Throughout this engrossing read, she integrates multiple points of view on how the characteristics of Asperger’s affect the individual with the disorder, their family, and others outside of their nuclear structure. She does this without having an individual protagonist. Each character’s voice is separated by different type fonts. While not being a unique technique, it’s masterfully executed.
I was struck by Picoult’s sensitivity in describing autism and Asperger’s , having worked and lived with people who have autism. I know this world and I don’t see how she could accurately portray this condition without having lived and worked with it herself.* Many times when someone does extensive research and then tries to explain it, it comes across as pedantic and overly intellectual. She’s had to do the same amount of research, yet she explains it in a very naturalistic manner that does not belie the technical research she had to do.
One example is where the author describes Jacob, the character with autism, as having a technical objection to a fictional t.v. crime series: ‘[…] using a small-particle agent followed by ninhydrin, when in reality, you’re supposed to use ninhydrin first.’ This is a classic example of how some people with Asperger’s must have an accurate, sequential order of how things progress. When order or routine are violated, many persons with Asperger’s are compelled to set the record straight.
I rarely read fiction, yet, I found the book to be one of the most entertaining books I’ve read in years.” –“The Fiance, aka: M. Dee Hamilton
Kudos to Picoult for integrating this difficult reality of autism into contemporary literature. For some, it will be an introduction to our enigmatic world for some, which may lead them to greater understanding and, hopefully, increased compassion to those who are differently abled and for their families who love them.
*As The Fiance kept me abreast during each lengthy phone call while he read the book, I knew that Picoult had to have some close connection to the autism community. A family member. A best friend’s offspring. I discovered it in the acknowledgment page. Picoult states she spoke to numerous people with Asperger’s syndrome, including more than a dozen parents and their children, and author and occupational therapist Ronna Hochbein, who works with children who have autism. Picoult conducted numerous face-to-face interviews with families and formed an in-depth relationship, cultivated for this book, with a particular teen who has Asperger’s.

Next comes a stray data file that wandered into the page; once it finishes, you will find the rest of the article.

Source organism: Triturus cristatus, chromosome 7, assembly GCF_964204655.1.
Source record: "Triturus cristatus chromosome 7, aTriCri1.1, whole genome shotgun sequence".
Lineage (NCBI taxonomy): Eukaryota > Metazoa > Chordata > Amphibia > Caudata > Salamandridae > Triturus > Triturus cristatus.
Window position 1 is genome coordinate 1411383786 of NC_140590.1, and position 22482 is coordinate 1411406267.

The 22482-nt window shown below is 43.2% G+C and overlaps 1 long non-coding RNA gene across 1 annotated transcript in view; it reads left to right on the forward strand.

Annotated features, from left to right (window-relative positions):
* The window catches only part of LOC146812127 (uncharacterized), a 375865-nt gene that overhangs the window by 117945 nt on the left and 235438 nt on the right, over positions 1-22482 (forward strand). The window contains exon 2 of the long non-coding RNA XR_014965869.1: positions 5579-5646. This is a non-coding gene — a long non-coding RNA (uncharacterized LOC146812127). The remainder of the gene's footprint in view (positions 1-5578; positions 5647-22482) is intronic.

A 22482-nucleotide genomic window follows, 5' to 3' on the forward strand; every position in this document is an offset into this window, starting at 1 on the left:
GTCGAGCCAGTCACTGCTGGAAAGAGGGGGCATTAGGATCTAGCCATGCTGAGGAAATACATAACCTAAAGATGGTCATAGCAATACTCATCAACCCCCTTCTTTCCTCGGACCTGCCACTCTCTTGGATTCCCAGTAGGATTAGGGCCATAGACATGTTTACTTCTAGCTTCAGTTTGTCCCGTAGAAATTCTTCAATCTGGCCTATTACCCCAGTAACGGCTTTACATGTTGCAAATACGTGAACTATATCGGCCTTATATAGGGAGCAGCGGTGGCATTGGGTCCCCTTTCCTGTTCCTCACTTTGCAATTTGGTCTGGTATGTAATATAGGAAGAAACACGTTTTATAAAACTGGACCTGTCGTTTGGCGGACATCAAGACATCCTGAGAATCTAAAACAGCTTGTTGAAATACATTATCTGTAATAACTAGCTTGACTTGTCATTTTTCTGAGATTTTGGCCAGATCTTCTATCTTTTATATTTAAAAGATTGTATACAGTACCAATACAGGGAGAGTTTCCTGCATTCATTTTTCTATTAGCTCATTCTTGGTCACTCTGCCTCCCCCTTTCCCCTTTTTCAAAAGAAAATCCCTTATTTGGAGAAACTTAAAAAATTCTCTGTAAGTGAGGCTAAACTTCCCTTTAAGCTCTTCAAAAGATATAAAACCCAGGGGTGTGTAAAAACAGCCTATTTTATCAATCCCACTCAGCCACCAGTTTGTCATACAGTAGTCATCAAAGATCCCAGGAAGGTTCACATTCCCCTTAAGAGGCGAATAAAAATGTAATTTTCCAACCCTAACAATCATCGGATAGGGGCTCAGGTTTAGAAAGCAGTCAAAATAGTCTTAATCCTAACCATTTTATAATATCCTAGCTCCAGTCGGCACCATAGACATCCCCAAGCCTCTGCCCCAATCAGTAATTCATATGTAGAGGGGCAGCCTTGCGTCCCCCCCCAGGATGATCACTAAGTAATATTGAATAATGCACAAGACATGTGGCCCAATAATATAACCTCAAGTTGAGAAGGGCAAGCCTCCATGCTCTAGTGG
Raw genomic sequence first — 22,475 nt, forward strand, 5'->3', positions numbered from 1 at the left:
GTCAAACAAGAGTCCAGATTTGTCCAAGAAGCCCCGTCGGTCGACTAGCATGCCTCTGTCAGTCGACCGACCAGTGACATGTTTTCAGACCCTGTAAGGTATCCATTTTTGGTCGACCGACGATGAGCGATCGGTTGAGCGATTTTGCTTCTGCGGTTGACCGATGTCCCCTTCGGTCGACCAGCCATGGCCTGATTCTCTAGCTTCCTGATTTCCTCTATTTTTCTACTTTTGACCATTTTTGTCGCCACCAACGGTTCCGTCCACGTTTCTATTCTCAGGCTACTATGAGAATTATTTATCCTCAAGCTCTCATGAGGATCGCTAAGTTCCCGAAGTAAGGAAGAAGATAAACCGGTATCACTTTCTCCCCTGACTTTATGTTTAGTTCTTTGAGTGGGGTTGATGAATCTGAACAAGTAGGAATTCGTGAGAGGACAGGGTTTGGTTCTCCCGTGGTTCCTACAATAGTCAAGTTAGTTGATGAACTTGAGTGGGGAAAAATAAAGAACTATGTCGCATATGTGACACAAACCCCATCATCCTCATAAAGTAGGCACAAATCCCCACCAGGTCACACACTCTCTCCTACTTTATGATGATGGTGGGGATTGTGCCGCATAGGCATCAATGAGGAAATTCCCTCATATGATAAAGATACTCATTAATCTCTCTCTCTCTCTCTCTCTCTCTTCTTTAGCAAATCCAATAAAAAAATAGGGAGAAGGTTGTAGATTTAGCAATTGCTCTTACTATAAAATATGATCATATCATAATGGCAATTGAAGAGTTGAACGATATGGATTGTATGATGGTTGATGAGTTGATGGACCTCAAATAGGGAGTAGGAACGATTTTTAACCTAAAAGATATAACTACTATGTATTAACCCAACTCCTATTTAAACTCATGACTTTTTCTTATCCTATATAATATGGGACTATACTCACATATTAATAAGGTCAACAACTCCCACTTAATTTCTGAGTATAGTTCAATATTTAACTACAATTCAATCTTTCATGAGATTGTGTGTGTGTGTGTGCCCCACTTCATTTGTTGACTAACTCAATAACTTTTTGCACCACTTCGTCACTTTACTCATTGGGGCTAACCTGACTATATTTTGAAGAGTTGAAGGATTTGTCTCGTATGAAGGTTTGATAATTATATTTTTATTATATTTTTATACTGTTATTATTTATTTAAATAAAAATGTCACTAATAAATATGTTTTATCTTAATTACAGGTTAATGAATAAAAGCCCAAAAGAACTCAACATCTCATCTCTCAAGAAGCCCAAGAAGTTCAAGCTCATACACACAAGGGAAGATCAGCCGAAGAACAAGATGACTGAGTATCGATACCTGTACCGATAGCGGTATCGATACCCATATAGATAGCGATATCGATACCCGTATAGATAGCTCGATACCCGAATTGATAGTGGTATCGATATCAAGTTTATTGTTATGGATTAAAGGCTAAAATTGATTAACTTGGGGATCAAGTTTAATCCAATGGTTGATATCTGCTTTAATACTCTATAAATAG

House Rules is not the first book of Picoult’s that has dealt with gut-wrenching issues of families coping with disability/illness. Her book, My Sister’s Keeper was recently made into a major motion picture.
I’ll be donating my press review copy of House Rules to the Autism Society of Middle Tennessee‘s extensive library, which has a copy of my book also for check out (and for sale): From Heartache to Hope: Middle Tennessee Families Living with Autism.
2 thoughts on “Best-selling Novelist Picoult Rules the House with Book on Asperger’s”
Jodi Picoult is an amazing writer, and I definitely want to check this book out. Since autism and asperger’s is becoming more prevalent I think its important that more people (even those who don’t have children with autism) are informed about it. if they’re not going to do research, a fiction book with accurate facts could be the next best thing.
It always strikes me as bewildering why so many parents are either in denial or completely ignorant of the genetic nature of Asperger’s Syndrome. If your child is an Aspie, the strong probability is that they inherited it from one, or both, parents. I’m the Aspie son of an Aspie mother, the father of five Aspie kids and grandfather of several Aspie grandkids (not all of them are affected).